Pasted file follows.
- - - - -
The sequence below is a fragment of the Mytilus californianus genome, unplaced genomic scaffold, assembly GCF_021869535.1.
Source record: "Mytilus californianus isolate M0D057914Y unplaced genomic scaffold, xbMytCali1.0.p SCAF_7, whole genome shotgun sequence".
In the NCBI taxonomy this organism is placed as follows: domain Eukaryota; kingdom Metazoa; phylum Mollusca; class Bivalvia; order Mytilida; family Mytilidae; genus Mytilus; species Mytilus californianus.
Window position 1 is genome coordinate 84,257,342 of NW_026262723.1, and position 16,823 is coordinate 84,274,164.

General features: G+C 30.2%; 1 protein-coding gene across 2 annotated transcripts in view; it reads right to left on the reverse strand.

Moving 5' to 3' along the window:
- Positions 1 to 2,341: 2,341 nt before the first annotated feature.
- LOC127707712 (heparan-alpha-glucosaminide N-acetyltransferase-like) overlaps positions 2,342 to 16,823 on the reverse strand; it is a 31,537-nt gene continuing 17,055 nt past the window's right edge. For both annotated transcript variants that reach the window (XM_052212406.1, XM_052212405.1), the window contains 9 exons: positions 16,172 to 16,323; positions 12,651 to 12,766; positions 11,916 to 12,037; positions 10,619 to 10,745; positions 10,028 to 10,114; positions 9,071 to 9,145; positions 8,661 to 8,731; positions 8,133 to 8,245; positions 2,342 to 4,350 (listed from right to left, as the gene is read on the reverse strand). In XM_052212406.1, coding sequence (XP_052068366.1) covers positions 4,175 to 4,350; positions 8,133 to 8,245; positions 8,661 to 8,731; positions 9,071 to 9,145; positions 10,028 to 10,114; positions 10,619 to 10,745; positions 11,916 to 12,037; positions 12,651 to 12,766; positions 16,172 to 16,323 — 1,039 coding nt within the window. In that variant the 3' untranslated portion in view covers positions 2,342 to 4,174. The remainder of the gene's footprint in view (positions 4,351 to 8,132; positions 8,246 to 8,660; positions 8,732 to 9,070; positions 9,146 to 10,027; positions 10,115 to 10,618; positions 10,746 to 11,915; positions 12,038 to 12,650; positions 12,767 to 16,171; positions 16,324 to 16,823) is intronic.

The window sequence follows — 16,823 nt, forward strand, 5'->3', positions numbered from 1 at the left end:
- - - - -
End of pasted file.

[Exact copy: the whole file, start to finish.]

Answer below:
The sequence below is a fragment of the Mytilus californianus genome, unplaced genomic scaffold, assembly GCF_021869535.1.
Source record: "Mytilus californianus isolate M0D057914Y unplaced genomic scaffold, xbMytCali1.0.p SCAF_7, whole genome shotgun sequence".
In the NCBI taxonomy this organism is placed as follows: domain Eukaryota; kingdom Metazoa; phylum Mollusca; class Bivalvia; order Mytilida; family Mytilidae; genus Mytilus; species Mytilus californianus.
Window position 1 is genome coordinate 84,257,342 of NW_026262723.1, and position 16,823 is coordinate 84,274,164.

General features: G+C 30.2%; 1 protein-coding gene across 2 annotated transcripts in view; it reads right to left on the reverse strand.

Moving 5' to 3' along the window:
- Positions 1 to 2,341: 2,341 nt before the first annotated feature.
- LOC127707712 (heparan-alpha-glucosaminide N-acetyltransferase-like) overlaps positions 2,342 to 16,823 on the reverse strand; it is a 31,537-nt gene continuing 17,055 nt past the window's right edge. For both annotated transcript variants that reach the window (XM_052212406.1, XM_052212405.1), the window contains 9 exons: positions 16,172 to 16,323; positions 12,651 to 12,766; positions 11,916 to 12,037; positions 10,619 to 10,745; positions 10,028 to 10,114; positions 9,071 to 9,145; positions 8,661 to 8,731; positions 8,133 to 8,245; positions 2,342 to 4,350 (listed from right to left, as the gene is read on the reverse strand). In XM_052212406.1, coding sequence (XP_052068366.1) covers positions 4,175 to 4,350; positions 8,133 to 8,245; positions 8,661 to 8,731; positions 9,071 to 9,145; positions 10,028 to 10,114; positions 10,619 to 10,745; positions 11,916 to 12,037; positions 12,651 to 12,766; positions 16,172 to 16,323 — 1,039 coding nt within the window. In that variant the 3' untranslated portion in view covers positions 2,342 to 4,174. The remainder of the gene's footprint in view (positions 4,351 to 8,132; positions 8,246 to 8,660; positions 8,732 to 9,070; positions 9,146 to 10,027; positions 10,115 to 10,618; positions 10,746 to 11,915; positions 12,038 to 12,650; positions 12,767 to 16,171; positions 16,324 to 16,823) is intronic.

The window sequence follows — 16,823 nt, forward strand, 5'->3', positions numbered from 1 at the left end: